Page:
TOPEKA, KS (NBC) - Members of Kansas' gay community aren't happy as lawmakers in Topeka, KS, have decided to leave on the books laws banning homosexuality.
Laws banning gay sex have been ruled unconstitutional by the U.S. Supreme Court, but the law remains in place in Kansas.
An effort to repeal the law was killed this week, leaving gay and lesbian Kansans outraged.
"Good people make bad decisions, and I believe this was a very bad decision," said Jackie Carter of Metropolitan Community Church.
Carter is a leader of the gay and lesbian community in Wichita, KS, and the pastor of the Metropolitan Community Church.
She said she's saddened by the move to leave the law on the books, and that it leaves thousands of gay Kansans under the impression they are unwelcome in the Sunflower State.
"I read that message quite clearly: you really don't matter so if you move to another state we really won't care," Carter said.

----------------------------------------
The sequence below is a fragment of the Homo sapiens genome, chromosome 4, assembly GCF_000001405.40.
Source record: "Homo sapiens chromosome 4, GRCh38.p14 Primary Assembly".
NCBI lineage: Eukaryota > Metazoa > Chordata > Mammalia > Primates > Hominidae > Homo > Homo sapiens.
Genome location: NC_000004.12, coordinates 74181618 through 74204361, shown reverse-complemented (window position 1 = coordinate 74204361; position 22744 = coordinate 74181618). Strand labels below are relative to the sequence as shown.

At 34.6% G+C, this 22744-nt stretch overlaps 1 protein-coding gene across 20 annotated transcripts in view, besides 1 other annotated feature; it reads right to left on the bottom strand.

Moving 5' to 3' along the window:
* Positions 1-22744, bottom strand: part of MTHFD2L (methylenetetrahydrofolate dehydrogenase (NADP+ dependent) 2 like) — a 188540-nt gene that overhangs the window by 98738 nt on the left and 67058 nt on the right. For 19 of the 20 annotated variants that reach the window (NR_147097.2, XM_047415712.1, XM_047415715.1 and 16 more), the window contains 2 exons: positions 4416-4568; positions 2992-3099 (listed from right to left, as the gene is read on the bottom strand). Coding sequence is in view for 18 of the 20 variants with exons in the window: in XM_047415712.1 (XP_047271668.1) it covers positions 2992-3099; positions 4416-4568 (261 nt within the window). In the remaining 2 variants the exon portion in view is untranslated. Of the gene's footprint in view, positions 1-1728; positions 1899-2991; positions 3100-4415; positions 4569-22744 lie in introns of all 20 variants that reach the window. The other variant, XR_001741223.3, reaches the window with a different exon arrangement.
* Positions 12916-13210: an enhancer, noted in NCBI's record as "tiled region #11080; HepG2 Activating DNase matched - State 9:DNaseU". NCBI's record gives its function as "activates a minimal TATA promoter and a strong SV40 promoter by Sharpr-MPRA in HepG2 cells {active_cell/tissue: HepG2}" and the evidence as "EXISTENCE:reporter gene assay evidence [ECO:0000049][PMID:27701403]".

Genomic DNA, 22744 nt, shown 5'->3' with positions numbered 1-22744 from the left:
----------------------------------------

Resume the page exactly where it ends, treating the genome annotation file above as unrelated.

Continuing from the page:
The House Judiciary Committee was considering a bill to clean up Kansas' criminal code when a pair of lawmakers, Jan Paul from Hutchinson and Lance Kinzer from Olathe, removed an amendment from the bill that would have repealed the law banning homosexual acts.
"I think their motivation is pretty clear," said Thomas Witt, chair of Kansas Equality Commission. "They don't like gay people and they're going to make sure in the eyes of the law we're still considered criminals."
A rally is planned for next week to protest leaving the law on the books.
Copyright 2011 NBC. All rights reserved.
Strickland was very direct in saying that he wants the Confederate monuments taken down throughout the city. However, he also made it clear that he would not break the law to do it.More >>
“Depart to Serve” are the words you see above a doorway when exiting Clayborn Temple, the historic 1893 building now under renovation just south of FedExForum in Downtown Memphis.More >>
A Mid-South town is rallying around a mother whose family was shattered in a car crash earlier this week.More >>
A last-minute trip to Memphis has been very profitable for a German businessman. Markus Ludes, a partner in Lunt Solar Systems, knew a good thing when he saw it.More >>
It took two-and-a-half months, but a South Memphis family finally had a giant tree off of their home.More >>